BOSTON -- As the Phil Kessel saga unfolded, a lot was made about the winger's reportedly rocky relationship with head coach Claude Julien.
One report had the player and bench boss feuding all the time, and one even said that the type of stick Kessel used at one point became a bone of contention.
Saturday on the day after Kessel was dealt to Toronto for three draft picks, Julien tried to explain that his relationship wasn't much different than the one he has with the rest of his players.
"I'm not going to sugar coat this; he wasn't any different than a lot of players to deal with at times. You never have smooth relationships because there's challenges along the way," said Julien, whose defensive-minded system obviously didn't always jive with the offense-first approach Kessel was used to taking all his career."What you've got to do as a coach is convince those guys and make them understand and believe that this is what we need to do to be the best team possible, what you need to do to be the best player possible.
"We all know that Phil's grown up as a superstar player and those guys will always be a bigger bit of a challenge. But I can tell you honestly that last year there were no issues as far as him resisting, and there shouldn't have been because obviously his season proved that he was very successful."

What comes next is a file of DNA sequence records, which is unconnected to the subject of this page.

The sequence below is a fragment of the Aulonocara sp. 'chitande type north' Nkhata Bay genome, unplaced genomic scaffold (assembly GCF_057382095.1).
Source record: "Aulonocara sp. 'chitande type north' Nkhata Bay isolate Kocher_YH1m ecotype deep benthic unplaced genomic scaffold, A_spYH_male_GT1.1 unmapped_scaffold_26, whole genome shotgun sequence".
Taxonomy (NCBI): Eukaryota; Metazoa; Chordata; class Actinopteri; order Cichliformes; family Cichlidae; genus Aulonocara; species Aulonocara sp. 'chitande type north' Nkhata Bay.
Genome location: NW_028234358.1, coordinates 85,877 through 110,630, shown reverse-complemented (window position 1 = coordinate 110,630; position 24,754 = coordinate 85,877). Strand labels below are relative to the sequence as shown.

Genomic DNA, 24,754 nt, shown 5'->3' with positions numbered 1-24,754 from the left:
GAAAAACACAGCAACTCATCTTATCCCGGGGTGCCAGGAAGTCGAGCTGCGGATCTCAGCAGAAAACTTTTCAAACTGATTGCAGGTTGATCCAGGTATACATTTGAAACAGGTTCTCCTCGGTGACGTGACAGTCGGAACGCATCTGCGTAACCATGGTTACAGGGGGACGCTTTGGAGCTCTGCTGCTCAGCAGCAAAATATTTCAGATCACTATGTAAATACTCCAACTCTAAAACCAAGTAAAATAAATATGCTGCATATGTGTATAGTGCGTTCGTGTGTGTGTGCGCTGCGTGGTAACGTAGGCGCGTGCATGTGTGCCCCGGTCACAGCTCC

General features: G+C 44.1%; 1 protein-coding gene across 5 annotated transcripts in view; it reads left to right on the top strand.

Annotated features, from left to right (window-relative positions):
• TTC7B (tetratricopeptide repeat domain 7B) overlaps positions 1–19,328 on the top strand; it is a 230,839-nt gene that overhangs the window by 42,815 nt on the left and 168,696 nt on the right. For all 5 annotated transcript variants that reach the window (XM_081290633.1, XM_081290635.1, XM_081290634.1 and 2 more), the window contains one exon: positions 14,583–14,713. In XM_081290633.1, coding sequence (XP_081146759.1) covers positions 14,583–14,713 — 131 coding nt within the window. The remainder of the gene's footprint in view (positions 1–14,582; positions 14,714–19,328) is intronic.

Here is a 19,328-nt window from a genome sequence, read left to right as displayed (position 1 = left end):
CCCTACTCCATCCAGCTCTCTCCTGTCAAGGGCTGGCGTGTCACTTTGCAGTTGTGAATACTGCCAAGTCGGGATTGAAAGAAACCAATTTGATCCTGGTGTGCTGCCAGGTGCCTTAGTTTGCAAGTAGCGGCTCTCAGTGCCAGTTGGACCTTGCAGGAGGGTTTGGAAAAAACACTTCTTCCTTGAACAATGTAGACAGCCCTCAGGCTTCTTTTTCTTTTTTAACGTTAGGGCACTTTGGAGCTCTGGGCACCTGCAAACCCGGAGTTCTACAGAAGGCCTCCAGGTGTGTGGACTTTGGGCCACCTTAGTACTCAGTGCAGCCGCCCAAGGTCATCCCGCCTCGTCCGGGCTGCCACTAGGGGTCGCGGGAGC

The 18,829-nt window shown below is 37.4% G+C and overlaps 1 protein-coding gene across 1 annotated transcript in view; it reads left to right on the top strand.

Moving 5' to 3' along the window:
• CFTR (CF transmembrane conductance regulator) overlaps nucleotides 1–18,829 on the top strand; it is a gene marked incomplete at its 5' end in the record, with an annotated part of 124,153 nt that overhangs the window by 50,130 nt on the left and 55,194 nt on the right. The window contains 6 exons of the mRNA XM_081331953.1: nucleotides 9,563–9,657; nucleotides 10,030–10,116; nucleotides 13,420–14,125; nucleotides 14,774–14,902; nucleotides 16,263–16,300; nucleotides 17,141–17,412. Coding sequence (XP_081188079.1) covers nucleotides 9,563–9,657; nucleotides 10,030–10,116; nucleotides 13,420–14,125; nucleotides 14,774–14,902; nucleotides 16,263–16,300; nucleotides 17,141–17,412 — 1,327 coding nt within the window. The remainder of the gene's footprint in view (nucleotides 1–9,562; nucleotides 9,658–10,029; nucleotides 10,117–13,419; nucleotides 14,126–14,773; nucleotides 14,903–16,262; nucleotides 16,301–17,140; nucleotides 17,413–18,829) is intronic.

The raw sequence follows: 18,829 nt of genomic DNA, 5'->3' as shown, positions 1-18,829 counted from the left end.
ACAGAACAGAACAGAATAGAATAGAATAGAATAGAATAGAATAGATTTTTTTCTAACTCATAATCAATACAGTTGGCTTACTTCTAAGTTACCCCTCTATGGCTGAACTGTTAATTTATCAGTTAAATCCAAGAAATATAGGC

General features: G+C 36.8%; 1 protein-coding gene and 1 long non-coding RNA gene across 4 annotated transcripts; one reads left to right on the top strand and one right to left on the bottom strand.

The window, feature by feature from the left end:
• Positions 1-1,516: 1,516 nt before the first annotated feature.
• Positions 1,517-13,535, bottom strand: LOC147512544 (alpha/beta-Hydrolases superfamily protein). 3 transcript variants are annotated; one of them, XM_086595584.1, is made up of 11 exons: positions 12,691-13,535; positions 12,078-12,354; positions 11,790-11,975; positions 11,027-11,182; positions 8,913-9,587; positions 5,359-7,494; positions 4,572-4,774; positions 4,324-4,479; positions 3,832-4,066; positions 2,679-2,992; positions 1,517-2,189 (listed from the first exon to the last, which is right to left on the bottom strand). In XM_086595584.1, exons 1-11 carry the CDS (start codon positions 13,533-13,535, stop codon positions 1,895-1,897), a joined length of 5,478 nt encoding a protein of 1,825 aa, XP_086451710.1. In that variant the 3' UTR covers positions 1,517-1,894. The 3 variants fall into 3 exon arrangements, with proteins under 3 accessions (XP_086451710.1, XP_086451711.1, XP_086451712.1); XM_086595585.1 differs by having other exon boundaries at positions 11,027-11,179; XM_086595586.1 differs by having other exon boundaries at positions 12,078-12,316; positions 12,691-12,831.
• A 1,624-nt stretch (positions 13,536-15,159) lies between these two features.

Before Julien came on board, Kessel was minus-12 as a rookie in 2006-07. During Julien's first season Kessel improved to minus-6 and then made the meteoric rise to plus-23 to go along with his team-high 36 goals last season.
There are a lot of ways the Bruins can make up for Kessel's departure, including adding a healthy Marco Sturm back in the lineup, leaning on a healthier Patrice Bergeron and Matt Hunwick, and maximizing Derek Morris' potential now that he has signed and is in the mix. Julien is in no way panicked now that the post-Kessel era has started.
"You hope that through some of the young guys and others that as a team we'll make up for that difference," he said."It's one player and we have some young players that we feel are going to get better, so we really have to focus on moving forward without him and not thinking for a second that now we've turned from a good team to a bad team. I think we'll be just fine."
Matt Kalman covers the Bruins for ESPNBoston.com. He has been on the Bruins beat since the lockout for numerous publications and has been covering the Boston sports scene for a decade. Send any questions for Matt to his mailbag and he might answer them in his Bruins mailbag.